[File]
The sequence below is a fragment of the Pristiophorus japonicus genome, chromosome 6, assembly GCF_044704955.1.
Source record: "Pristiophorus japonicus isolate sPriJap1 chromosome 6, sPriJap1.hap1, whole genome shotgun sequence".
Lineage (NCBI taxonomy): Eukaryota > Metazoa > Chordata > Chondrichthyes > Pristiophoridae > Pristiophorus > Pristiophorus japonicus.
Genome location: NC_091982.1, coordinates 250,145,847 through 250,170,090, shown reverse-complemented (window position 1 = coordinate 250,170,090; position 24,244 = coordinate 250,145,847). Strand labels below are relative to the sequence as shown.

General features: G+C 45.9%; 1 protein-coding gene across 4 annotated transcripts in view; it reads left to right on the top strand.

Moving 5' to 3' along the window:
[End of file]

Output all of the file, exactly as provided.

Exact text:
The sequence below is a fragment of the Pristiophorus japonicus genome, chromosome 6, assembly GCF_044704955.1.
Source record: "Pristiophorus japonicus isolate sPriJap1 chromosome 6, sPriJap1.hap1, whole genome shotgun sequence".
Lineage (NCBI taxonomy): Eukaryota > Metazoa > Chordata > Chondrichthyes > Pristiophoridae > Pristiophorus > Pristiophorus japonicus.
Genome location: NC_091982.1, coordinates 250,145,847 through 250,170,090, shown reverse-complemented (window position 1 = coordinate 250,170,090; position 24,244 = coordinate 250,145,847). Strand labels below are relative to the sequence as shown.

General features: G+C 45.9%; 1 protein-coding gene across 4 annotated transcripts in view; it reads left to right on the top strand.

Moving 5' to 3' along the window: